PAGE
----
Clin Teach. 2023 Feb;20(1):e13556. doi: 10.1111/tct.13556. Epub 2022 Dec 4.
BACKGROUND: Nurse-doctor collaborations are essential for team-based patient care. Although there are increasing calls for interprofessional education, teaching and learning together is rare. In 2019, we designed a Nurse-Doctor Co-Teaching pilot programme to provide an opportunity for nurses and doctors to co-teach junior doctors and nurses. We aimed to explore the experiences of the co-teachers and understand their perceptions of teaching together. The study was conducted through the lens of positioning theory.
METHODS: We held an hour-long focus group discussion and follow-up one-on-one interviews with nurses and doctors who participated as co-teachers. Conversations were audio-video recorded, transcribed, and thematically analysed. The Partners Institutional Review Board approved this study.
RESULTS: Three nurses and four doctors participated in the focus group conversation, and four nurses and two doctors participated in individual interviews. Participant narratives provided insight into shifts in hospital culture that would be necessary to promote effective interprofessional learning and collaboration: (1) break down professional silos, (2) invite the nursing perspective, (3) flatten professional hierarchies, and (4) recognise nurses as clinical teachers.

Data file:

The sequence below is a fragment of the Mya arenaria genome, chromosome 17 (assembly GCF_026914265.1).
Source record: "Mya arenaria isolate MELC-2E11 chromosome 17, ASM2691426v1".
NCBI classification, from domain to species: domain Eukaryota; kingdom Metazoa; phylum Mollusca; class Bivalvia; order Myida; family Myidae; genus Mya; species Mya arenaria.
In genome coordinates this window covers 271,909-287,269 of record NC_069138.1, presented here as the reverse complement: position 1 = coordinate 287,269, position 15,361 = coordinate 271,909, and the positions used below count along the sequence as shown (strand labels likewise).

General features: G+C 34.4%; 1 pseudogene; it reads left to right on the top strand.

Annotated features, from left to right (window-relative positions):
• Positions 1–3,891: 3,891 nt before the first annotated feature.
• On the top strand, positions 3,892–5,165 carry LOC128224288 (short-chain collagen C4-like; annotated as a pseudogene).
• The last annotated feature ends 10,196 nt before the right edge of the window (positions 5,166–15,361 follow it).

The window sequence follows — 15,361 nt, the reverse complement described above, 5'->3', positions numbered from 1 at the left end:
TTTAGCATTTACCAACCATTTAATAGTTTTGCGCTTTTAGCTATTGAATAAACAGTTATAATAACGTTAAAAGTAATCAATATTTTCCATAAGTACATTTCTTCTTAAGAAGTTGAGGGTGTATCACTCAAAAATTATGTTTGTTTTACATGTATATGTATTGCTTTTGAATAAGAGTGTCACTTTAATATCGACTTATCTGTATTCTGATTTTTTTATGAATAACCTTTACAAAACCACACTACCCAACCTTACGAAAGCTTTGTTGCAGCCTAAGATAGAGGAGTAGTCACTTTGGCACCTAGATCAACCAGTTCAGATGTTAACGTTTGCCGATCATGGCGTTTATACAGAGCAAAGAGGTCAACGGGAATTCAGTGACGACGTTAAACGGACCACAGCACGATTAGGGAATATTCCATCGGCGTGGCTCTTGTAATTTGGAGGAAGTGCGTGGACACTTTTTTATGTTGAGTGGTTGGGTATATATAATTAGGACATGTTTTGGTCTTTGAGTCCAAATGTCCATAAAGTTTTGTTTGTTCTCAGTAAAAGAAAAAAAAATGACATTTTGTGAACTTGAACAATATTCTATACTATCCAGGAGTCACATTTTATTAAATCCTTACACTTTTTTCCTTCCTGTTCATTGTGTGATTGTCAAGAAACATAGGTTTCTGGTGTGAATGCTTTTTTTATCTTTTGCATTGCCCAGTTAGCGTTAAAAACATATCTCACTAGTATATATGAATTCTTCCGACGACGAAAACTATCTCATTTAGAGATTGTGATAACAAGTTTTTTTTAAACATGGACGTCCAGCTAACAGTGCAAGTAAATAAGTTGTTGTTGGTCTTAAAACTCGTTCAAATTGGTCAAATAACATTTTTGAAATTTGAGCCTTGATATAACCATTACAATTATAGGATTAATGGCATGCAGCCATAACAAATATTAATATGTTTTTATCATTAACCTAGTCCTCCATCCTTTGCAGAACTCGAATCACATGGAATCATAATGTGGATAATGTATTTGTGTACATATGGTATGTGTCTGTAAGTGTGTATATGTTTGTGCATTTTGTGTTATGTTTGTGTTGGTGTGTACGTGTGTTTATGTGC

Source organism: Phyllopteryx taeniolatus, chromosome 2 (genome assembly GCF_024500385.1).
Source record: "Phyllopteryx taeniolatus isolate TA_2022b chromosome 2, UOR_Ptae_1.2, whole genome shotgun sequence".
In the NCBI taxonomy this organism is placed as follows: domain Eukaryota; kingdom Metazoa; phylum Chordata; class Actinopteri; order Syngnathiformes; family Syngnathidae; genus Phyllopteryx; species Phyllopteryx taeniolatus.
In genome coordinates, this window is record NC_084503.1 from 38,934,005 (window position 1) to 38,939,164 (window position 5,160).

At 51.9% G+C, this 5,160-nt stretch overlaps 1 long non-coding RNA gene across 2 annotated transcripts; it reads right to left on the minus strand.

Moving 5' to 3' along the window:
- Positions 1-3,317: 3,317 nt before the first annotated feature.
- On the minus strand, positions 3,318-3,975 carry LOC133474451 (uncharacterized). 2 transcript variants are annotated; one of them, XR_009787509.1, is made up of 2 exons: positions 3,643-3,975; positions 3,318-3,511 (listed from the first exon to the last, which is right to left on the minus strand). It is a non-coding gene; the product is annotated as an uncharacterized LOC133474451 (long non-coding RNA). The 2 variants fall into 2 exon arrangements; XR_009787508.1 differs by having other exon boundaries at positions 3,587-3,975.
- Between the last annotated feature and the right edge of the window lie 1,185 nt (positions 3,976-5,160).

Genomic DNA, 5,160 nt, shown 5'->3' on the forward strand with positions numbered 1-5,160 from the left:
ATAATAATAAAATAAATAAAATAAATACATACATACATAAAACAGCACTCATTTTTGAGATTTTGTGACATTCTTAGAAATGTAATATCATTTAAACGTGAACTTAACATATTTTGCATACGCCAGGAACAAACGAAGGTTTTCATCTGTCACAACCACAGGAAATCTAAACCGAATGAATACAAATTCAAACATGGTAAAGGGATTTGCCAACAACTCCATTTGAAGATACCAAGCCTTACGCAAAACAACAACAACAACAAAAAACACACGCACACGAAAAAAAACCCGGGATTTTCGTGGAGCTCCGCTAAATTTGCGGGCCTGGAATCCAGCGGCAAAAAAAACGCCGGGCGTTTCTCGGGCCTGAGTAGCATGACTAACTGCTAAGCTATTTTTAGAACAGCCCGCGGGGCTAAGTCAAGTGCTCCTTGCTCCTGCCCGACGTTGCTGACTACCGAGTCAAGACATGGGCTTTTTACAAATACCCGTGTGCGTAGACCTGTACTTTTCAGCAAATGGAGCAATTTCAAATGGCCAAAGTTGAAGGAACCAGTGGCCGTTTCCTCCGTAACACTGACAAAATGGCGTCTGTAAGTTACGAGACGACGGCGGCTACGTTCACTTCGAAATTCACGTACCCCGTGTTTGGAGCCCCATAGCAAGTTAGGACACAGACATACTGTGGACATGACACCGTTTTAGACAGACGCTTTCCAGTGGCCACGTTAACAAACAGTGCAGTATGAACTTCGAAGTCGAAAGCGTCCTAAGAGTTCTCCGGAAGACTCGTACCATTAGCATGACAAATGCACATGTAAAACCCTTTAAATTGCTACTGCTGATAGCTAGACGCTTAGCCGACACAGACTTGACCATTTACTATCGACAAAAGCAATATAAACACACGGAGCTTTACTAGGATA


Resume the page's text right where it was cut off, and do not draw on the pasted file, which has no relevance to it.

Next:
CONCLUSION: Nurses and doctors felt they shared a collegial and equal partnership as co-teachers. But this relationship was not typical of their daily clinical roles. Institutional barriers presented challenges to collaboration on the hospital floor and nursing participation in teaching. Successful interprofessional education may require culture and policy shifts that formally recognise nurses as valuable clinical teachers.